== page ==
As the operator is distributing the parts from the first pick, the other carousels are rotating to present the next pick, virtually eliminating operator dwell time. This process repeats until the six orders in the batch are filled. Each order is then place on the cart provided by the department manager.

Any parts required for an order that are physically stored off the carousel are flagged at the beginning of the batch. Another stockroom picker will retrieve these parts from the shelving and then match them up with the orders on the department carts.

All orders are filled and delivered to the correct manufacturing department within 24 hours. The stockroom processes an average of 220 orders per week, each averaging about eight lines per order. A small number of orders (about 10 percent) are shipped directly to customers, with no value-added manufacturing required. These orders are processed in the same way; the cart is simply delivered to the shipping department for shipment directly to the customer.

The previous system required five people to pick orders manually from shelving. The stockroom now requires three people for picking: one to pick from the carousel, one to pick from bulk storage, and one to replenish the carousels on second shift. That adds up to a 40 percent labor savings.

Additional benefits that Saia Burgess has achieved include:

Saving Space ... and Money — As well as the labor reduction, Saia Burgess was able to recover floor space and get its parts all back under one roof. Previously, the 7,000 square foot onsite stockroom was over capacity, forcing slow-moving items to be stored off site in a 1,600 square foot space. All parts are now stored onsite in a 5,000 square foot automated stock room, saving 42 percent floor space and eliminating a $4,000 offsite monthly storage charge. Of the 2,000 square feet that was recovered on site, a portion was used to expand manufacturing (value-added operations) and a portion was used to expand the shipping department.

Hot and Accurate Picking — In manufacturing environments, hot picks are inevitable and occur when parts are needed in manufacturing immediately due to scrapped or lost pieces. When a manufacturing operator identifies the need for a hot pick, they fill out a materials request form and head to the stockroom. With the push of a button the carousel operator is able to interrupt the batch orders they are picking, retrieve the hot pick for the waiting manufacturing operator and then return to picking the batch of orders.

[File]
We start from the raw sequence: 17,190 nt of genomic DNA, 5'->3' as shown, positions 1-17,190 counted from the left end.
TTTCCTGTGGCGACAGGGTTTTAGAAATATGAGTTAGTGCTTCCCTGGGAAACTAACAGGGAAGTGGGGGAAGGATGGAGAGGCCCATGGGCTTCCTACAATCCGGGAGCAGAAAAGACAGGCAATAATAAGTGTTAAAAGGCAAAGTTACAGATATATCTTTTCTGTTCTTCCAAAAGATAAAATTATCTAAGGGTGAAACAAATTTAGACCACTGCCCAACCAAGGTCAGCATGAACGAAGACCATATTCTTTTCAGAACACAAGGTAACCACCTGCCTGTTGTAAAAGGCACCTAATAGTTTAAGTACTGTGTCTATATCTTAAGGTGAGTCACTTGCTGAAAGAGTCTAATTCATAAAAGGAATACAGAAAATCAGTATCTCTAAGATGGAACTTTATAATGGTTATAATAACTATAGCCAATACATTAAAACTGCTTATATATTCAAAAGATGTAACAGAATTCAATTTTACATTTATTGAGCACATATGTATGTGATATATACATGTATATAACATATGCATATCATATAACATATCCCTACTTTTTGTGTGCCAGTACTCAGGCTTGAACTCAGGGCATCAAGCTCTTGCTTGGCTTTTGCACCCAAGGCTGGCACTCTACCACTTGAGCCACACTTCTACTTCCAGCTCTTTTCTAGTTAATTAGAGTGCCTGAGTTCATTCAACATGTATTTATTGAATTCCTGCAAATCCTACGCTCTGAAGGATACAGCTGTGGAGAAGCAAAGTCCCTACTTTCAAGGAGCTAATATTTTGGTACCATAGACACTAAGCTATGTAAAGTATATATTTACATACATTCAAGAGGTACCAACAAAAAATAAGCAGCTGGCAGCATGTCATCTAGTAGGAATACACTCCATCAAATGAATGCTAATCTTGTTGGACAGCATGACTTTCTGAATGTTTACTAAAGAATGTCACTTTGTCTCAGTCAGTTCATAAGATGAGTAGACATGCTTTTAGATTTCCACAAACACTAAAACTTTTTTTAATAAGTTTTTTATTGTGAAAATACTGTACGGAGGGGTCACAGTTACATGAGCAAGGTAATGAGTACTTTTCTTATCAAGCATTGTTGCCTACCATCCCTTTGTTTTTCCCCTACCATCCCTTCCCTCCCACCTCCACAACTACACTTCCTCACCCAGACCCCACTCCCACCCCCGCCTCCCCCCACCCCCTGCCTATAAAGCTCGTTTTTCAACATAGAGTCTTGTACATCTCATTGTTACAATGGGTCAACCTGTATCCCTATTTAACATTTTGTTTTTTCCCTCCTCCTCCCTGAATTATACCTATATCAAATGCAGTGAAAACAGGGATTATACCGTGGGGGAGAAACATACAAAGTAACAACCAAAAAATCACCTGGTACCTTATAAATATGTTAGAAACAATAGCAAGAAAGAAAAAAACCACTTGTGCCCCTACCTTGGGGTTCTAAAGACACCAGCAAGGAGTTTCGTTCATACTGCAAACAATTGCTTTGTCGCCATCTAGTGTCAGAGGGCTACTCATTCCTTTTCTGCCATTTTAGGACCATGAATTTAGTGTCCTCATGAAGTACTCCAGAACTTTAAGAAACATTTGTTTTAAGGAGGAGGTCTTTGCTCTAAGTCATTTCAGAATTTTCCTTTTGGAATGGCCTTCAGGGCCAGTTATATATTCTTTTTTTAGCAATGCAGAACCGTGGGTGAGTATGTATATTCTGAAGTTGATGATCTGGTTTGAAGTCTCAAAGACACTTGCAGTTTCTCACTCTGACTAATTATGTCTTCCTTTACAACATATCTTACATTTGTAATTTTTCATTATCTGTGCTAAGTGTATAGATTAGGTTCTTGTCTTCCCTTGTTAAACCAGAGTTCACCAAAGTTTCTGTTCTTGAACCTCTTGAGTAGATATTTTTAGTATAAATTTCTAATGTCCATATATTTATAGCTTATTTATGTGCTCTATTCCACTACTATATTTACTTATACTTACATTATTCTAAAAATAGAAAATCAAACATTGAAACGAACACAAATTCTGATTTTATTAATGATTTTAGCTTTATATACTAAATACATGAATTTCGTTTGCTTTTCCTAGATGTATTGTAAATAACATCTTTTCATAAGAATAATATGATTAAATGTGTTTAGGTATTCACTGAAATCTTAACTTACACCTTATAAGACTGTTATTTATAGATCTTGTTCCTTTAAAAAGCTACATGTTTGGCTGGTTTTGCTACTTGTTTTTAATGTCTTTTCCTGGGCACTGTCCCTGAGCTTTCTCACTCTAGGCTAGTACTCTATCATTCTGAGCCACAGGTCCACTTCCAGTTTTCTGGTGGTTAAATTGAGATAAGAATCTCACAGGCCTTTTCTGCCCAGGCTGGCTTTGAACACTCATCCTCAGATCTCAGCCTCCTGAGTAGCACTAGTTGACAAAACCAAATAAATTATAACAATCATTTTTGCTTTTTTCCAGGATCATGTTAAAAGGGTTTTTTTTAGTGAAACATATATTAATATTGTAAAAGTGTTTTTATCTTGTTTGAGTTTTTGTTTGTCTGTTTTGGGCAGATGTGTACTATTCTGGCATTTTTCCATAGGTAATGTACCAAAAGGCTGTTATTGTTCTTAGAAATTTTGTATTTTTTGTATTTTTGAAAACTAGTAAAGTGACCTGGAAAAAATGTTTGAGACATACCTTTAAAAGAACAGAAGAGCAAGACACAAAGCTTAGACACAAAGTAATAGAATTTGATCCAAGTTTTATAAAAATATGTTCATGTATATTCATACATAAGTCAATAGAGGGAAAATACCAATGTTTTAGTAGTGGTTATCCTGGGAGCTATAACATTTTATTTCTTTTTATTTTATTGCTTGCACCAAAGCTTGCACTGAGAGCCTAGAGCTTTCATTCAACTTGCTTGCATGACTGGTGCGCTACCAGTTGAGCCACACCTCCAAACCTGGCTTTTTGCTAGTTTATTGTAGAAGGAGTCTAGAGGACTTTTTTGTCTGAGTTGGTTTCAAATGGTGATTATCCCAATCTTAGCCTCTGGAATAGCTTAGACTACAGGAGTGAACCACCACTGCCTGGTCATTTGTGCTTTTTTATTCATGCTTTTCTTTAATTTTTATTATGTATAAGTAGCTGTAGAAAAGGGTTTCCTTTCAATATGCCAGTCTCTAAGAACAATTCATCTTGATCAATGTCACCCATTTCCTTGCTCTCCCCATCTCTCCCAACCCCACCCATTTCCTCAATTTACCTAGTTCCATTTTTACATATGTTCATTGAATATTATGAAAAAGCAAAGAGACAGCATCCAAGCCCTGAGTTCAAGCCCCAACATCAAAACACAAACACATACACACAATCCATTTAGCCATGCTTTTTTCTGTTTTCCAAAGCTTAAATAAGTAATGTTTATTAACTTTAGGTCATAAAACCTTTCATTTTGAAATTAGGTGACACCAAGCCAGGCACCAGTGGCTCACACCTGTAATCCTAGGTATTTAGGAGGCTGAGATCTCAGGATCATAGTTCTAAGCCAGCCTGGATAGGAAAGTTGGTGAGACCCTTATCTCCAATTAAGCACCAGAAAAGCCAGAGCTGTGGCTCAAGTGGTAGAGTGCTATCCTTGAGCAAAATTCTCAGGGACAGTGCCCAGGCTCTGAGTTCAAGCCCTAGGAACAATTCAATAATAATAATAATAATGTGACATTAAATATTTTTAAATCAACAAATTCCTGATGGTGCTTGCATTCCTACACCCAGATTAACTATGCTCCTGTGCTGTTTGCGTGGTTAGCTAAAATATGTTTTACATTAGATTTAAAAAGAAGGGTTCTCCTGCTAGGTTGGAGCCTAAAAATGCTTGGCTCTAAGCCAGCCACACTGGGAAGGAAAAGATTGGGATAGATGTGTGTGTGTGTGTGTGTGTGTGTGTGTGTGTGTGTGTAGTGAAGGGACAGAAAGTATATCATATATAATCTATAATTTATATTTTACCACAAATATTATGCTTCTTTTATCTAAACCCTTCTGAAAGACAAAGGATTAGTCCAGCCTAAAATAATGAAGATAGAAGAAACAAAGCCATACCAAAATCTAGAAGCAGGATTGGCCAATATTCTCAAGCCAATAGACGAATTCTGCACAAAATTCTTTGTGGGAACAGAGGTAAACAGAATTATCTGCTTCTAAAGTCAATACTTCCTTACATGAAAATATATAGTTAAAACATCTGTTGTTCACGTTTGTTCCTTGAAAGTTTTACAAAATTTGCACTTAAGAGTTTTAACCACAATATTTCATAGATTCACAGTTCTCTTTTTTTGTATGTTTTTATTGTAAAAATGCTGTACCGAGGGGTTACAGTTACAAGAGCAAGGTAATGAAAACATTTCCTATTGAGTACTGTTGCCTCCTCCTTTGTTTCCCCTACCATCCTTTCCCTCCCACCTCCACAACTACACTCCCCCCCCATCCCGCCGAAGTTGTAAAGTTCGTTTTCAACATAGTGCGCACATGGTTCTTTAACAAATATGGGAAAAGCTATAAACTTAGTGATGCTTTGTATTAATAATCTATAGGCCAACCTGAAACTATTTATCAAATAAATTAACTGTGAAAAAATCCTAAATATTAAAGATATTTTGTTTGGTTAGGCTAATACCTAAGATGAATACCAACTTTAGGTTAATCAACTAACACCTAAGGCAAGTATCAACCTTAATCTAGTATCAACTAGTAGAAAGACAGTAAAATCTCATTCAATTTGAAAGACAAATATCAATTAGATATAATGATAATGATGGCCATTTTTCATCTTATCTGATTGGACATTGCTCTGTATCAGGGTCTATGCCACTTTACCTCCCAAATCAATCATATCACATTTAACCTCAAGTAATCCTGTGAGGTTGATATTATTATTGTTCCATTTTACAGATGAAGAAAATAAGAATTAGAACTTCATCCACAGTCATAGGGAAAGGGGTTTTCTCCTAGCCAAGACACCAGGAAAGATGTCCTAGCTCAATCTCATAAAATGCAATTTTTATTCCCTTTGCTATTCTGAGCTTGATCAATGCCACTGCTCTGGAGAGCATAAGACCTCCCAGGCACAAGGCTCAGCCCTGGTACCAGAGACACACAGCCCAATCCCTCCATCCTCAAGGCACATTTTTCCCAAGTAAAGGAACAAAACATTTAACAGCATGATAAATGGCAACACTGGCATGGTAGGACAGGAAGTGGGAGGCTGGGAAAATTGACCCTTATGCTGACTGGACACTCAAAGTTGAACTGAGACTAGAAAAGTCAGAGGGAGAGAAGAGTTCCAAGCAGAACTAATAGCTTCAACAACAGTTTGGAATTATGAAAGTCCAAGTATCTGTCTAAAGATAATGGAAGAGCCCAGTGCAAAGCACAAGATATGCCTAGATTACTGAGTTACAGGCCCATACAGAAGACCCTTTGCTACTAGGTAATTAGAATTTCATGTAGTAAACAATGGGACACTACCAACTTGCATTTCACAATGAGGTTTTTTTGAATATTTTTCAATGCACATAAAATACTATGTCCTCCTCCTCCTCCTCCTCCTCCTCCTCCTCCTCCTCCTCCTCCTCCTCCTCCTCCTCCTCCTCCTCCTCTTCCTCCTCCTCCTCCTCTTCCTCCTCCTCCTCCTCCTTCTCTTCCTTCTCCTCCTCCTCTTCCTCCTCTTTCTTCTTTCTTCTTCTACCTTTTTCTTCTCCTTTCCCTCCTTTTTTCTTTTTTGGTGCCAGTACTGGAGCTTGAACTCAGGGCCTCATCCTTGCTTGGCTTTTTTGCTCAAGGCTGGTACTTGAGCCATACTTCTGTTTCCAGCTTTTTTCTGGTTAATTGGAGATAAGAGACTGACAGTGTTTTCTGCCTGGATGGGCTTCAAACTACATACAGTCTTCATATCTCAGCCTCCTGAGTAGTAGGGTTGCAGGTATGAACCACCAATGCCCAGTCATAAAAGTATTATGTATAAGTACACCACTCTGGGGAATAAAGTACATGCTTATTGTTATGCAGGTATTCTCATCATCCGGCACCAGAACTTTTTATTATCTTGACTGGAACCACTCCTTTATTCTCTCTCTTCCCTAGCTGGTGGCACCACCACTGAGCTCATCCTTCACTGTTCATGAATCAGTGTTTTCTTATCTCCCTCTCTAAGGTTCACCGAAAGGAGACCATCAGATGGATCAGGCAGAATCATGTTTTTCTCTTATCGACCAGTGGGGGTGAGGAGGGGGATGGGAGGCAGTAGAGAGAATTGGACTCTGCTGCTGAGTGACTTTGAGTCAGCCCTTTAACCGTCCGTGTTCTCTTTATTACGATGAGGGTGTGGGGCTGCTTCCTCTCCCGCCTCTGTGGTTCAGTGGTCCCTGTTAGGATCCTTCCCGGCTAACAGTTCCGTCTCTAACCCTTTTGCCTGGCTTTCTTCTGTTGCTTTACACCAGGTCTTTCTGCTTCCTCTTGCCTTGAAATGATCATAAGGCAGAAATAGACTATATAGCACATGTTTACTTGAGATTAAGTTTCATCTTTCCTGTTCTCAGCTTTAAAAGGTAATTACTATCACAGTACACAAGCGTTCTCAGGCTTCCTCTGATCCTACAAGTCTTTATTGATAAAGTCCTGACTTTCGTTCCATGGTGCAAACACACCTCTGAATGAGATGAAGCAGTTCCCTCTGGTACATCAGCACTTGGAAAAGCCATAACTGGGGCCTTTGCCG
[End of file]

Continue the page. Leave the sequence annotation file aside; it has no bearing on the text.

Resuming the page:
Delivering the right part and the correct quantity to the right place can help to reduce the need for hot picks. "Previously, accuracy rates were below 94 percent," says Kelly Greene, distribution business unit manager with the company. "Since the implementation of the carousel and some other key policy changes, our accuracy is just below 99 percent and we have been able to hold that for the past year."

Adding Part Numbers — The ability to add new parts to the system on the fly is important. "Saia Burgess is a make-to-order manufacturer; we rarely build stock parts. We get an order, we build an order," says O'Brien. "A new order usually means new components, which means more parts for the stockroom." New parts are identified upon receipt, added to the FastPic software and stored in the carousels. "It's a 30-second process to create the part number and enter in the information and set it up with the location," says Greene. "We can also do a mass download periodically to update any new part numbers if we would get a large amount."

Responsible ROI

As a responsible manufacturer, Saia Burgess did an extensive ROI analysis before leaning its stockroom operations. Coincidentally, three pickers in the stockroom were planning to retire in the next few months. Not replacing their positions and adding their saved salaries along with the gained efficiencies created an easy ROI.

"I got my accounting group involved to make sure we were capturing every penny and not putting anything in the ROI that wasn't true," says O'Brien, "We calculated a payback of 18 months. Those people have retired and we have not needed to replace them, so we've hit our payback."